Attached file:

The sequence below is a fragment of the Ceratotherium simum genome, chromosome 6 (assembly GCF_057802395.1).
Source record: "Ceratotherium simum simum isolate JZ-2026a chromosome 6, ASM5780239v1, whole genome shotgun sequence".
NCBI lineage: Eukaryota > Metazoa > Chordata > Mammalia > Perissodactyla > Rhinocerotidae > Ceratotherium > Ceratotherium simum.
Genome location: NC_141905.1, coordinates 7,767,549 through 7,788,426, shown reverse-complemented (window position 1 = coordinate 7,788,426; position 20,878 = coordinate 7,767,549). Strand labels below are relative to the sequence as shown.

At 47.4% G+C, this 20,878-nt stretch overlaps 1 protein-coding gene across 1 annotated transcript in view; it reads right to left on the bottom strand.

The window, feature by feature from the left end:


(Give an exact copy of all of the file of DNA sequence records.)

The sequence below is a fragment of the Ceratotherium simum genome, chromosome 6 (assembly GCF_057802395.1).
Source record: "Ceratotherium simum simum isolate JZ-2026a chromosome 6, ASM5780239v1, whole genome shotgun sequence".
NCBI lineage: Eukaryota > Metazoa > Chordata > Mammalia > Perissodactyla > Rhinocerotidae > Ceratotherium > Ceratotherium simum.
Genome location: NC_141905.1, coordinates 7,767,549 through 7,788,426, shown reverse-complemented (window position 1 = coordinate 7,788,426; position 20,878 = coordinate 7,767,549). Strand labels below are relative to the sequence as shown.

At 47.4% G+C, this 20,878-nt stretch overlaps 1 protein-coding gene across 1 annotated transcript in view; it reads right to left on the bottom strand.

The window, feature by feature from the left end: